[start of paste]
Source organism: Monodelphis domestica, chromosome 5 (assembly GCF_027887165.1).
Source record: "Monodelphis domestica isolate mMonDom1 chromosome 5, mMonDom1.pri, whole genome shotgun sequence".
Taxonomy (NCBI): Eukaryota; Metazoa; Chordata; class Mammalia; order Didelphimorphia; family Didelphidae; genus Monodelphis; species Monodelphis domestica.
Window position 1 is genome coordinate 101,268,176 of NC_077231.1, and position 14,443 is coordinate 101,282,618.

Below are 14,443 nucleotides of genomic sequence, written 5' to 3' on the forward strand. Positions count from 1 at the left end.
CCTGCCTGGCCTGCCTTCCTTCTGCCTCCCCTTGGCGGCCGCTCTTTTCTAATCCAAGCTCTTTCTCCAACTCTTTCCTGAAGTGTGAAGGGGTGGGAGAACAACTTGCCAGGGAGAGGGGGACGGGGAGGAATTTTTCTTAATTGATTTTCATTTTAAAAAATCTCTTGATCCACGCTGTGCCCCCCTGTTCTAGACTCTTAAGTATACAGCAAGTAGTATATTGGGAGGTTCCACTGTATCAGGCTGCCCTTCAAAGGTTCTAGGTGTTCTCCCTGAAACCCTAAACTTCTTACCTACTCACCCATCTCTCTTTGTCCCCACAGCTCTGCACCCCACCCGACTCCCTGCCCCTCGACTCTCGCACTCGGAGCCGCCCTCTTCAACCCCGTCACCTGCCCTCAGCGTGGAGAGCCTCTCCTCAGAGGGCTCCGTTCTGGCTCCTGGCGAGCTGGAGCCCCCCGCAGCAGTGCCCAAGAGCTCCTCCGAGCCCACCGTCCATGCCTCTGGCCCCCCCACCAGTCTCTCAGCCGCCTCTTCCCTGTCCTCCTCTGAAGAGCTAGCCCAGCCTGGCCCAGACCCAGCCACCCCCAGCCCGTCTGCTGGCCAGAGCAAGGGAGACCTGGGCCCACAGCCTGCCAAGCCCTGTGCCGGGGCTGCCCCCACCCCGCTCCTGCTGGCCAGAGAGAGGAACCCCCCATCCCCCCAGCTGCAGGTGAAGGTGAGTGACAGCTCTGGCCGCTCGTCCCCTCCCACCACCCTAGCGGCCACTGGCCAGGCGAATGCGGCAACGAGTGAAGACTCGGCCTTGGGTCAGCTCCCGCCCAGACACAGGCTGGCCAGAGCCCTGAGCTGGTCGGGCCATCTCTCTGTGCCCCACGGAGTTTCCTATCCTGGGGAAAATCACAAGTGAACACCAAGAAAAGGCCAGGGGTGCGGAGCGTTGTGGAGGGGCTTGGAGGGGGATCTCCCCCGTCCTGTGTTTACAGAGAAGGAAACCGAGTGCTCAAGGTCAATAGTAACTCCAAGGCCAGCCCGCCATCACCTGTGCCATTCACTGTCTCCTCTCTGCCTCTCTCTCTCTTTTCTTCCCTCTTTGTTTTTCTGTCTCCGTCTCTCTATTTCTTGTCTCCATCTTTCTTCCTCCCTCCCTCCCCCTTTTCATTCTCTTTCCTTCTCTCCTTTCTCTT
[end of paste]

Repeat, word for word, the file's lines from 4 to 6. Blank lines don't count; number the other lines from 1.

Window position 1 is genome coordinate 101,268,176 of NC_077231.1, and position 14,443 is coordinate 101,282,618.

Below are 14,443 nucleotides of genomic sequence, written 5' to 3' on the forward strand. Positions count from 1 at the left end.
CCTGCCTGGCCTGCCTTCCTTCTGCCTCCCCTTGGCGGCCGCTCTTTTCTAATCCAAGCTCTTTCTCCAACTCTTTCCTGAAGTGTGAAGGGGTGGGAGAACAACTTGCCAGGGAGAGGGGGACGGGGAGGAATTTTTCTTAATTGATTTTCATTTTAAAAAATCTCTTGATCCACGCTGTGCCCCCCTGTTCTAGACTCTTAAGTATACAGCAAGTAGTATATTGGGAGGTTCCACTGTATCAGGCTGCCCTTCAAAGGTTCTAGGTGTTCTCCCTGAAACCCTAAACTTCTTACCTACTCACCCATCTCTCTTTGTCCCCACAGCTCTGCACCCCACCCGACTCCCTGCCCCTCGACTCTCGCACTCGGAGCCGCCCTCTTCAACCCCGTCACCTGCCCTCAGCGTGGAGAGCCTCTCCTCAGAGGGCTCCGTTCTGGCTCCTGGCGAGCTGGAGCCCCCCGCAGCAGTGCCCAAGAGCTCCTCCGAGCCCACCGTCCATGCCTCTGGCCCCCCCACCAGTCTCTCAGCCGCCTCTTCCCTGTCCTCCTCTGAAGAGCTAGCCCAGCCTGGCCCAGACCCAGCCACCCCCAGCCCGTCTGCTGGCCAGAGCAAGGGAGACCTGGGCCCACAGCCTGCCAAGCCCTGTGCCGGGGCTGCCCCCACCCCGCTCCTGCTGGCCAGAGAGAGGAACCCCCCATCCCCCCAGCTGCAGGTGAAGGTGAGTGACAGCTCTGGCCGCTCGTCCCCTCCCACCACCCTAGCGGCCACTGGCCAGGCGAATGCGGCAACGAGTGAAGACTCGGCCTTGGGTCAGCTCCCGCCCAGACACAGGCTGGCCAGAGCCCTGAGCTGGTCGGGCCATCTCTCTGTGCCCCACGGAGTTTCCTATCCTGGGGAAAATCACAAGTGAACACCAAGAAAAGGCCAGGGGTGCGGAGCGTTGTGGAGGGGCTTGGAGGGGGATCTCCCCCGTCCTGTGTTTACAGAGAAGGAAACCGAGTGCTCAAGGTCAATAGTAACTCCAAGGCCAGCCCGCCATCACCTGTGCCATTCACTGTCTCCTCTCTGCCTCTCTCTCTCTTTTCTTCCCTCTTTGTTTTTCTGTCTCCGTCTCTCTATTTCTTGTCTCCATCTTTCTTCCTCCCTCCCTCCCCCTTTTCATTCTCTTTCCTTCTCTCCTTTCTCTT